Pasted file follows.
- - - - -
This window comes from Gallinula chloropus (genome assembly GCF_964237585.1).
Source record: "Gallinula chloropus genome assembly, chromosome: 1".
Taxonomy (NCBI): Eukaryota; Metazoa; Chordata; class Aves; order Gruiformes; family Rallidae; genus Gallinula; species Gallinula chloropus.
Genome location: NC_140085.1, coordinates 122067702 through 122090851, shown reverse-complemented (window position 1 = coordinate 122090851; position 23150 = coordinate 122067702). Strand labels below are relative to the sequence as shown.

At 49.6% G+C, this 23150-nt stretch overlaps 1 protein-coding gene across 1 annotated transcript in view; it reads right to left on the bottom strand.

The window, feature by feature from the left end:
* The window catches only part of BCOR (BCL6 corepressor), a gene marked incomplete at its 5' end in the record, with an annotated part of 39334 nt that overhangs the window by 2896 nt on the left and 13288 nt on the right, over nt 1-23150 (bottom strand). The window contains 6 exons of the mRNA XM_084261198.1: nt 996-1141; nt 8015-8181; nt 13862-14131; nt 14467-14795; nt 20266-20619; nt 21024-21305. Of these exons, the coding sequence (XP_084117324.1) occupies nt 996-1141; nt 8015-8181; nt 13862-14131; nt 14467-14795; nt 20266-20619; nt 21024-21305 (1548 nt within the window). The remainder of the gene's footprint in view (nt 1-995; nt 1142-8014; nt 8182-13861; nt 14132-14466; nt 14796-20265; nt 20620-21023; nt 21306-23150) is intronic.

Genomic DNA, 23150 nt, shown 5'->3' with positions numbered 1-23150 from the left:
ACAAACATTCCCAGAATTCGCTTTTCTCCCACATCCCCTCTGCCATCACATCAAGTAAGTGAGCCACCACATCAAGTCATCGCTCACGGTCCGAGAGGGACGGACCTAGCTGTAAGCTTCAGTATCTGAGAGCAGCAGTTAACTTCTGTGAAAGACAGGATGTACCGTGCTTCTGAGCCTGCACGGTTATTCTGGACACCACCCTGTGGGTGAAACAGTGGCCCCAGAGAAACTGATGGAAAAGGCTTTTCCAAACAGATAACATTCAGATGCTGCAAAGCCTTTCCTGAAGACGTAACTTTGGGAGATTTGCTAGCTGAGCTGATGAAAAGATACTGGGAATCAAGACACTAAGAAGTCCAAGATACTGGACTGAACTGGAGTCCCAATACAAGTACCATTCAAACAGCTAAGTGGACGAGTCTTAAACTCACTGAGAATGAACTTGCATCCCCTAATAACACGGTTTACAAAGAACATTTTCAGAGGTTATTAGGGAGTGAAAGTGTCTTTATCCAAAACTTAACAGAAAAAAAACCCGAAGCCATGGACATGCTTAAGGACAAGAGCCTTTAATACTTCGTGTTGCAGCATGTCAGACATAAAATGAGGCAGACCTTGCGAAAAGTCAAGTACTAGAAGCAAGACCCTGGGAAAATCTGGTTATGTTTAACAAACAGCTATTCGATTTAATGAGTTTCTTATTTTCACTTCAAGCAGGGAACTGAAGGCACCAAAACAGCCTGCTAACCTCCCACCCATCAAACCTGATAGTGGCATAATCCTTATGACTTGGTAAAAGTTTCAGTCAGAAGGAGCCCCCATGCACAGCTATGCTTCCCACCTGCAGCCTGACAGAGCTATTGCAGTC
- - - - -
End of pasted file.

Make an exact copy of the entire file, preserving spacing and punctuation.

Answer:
This window comes from Gallinula chloropus (genome assembly GCF_964237585.1).
Source record: "Gallinula chloropus genome assembly, chromosome: 1".
Taxonomy (NCBI): Eukaryota; Metazoa; Chordata; class Aves; order Gruiformes; family Rallidae; genus Gallinula; species Gallinula chloropus.
Genome location: NC_140085.1, coordinates 122067702 through 122090851, shown reverse-complemented (window position 1 = coordinate 122090851; position 23150 = coordinate 122067702). Strand labels below are relative to the sequence as shown.

At 49.6% G+C, this 23150-nt stretch overlaps 1 protein-coding gene across 1 annotated transcript in view; it reads right to left on the bottom strand.

The window, feature by feature from the left end:
* The window catches only part of BCOR (BCL6 corepressor), a gene marked incomplete at its 5' end in the record, with an annotated part of 39334 nt that overhangs the window by 2896 nt on the left and 13288 nt on the right, over nt 1-23150 (bottom strand). The window contains 6 exons of the mRNA XM_084261198.1: nt 996-1141; nt 8015-8181; nt 13862-14131; nt 14467-14795; nt 20266-20619; nt 21024-21305. Of these exons, the coding sequence (XP_084117324.1) occupies nt 996-1141; nt 8015-8181; nt 13862-14131; nt 14467-14795; nt 20266-20619; nt 21024-21305 (1548 nt within the window). The remainder of the gene's footprint in view (nt 1-995; nt 1142-8014; nt 8182-13861; nt 14132-14466; nt 14796-20265; nt 20620-21023; nt 21306-23150) is intronic.

Genomic DNA, 23150 nt, shown 5'->3' with positions numbered 1-23150 from the left:
ACAAACATTCCCAGAATTCGCTTTTCTCCCACATCCCCTCTGCCATCACATCAAGTAAGTGAGCCACCACATCAAGTCATCGCTCACGGTCCGAGAGGGACGGACCTAGCTGTAAGCTTCAGTATCTGAGAGCAGCAGTTAACTTCTGTGAAAGACAGGATGTACCGTGCTTCTGAGCCTGCACGGTTATTCTGGACACCACCCTGTGGGTGAAACAGTGGCCCCAGAGAAACTGATGGAAAAGGCTTTTCCAAACAGATAACATTCAGATGCTGCAAAGCCTTTCCTGAAGACGTAACTTTGGGAGATTTGCTAGCTGAGCTGATGAAAAGATACTGGGAATCAAGACACTAAGAAGTCCAAGATACTGGACTGAACTGGAGTCCCAATACAAGTACCATTCAAACAGCTAAGTGGACGAGTCTTAAACTCACTGAGAATGAACTTGCATCCCCTAATAACACGGTTTACAAAGAACATTTTCAGAGGTTATTAGGGAGTGAAAGTGTCTTTATCCAAAACTTAACAGAAAAAAAACCCGAAGCCATGGACATGCTTAAGGACAAGAGCCTTTAATACTTCGTGTTGCAGCATGTCAGACATAAAATGAGGCAGACCTTGCGAAAAGTCAAGTACTAGAAGCAAGACCCTGGGAAAATCTGGTTATGTTTAACAAACAGCTATTCGATTTAATGAGTTTCTTATTTTCACTTCAAGCAGGGAACTGAAGGCACCAAAACAGCCTGCTAACCTCCCACCCATCAAACCTGATAGTGGCATAATCCTTATGACTTGGTAAAAGTTTCAGTCAGAAGGAGCCCCCATGCACAGCTATGCTTCCCACCTGCAGCCTGACAGAGCTATTGCAGTC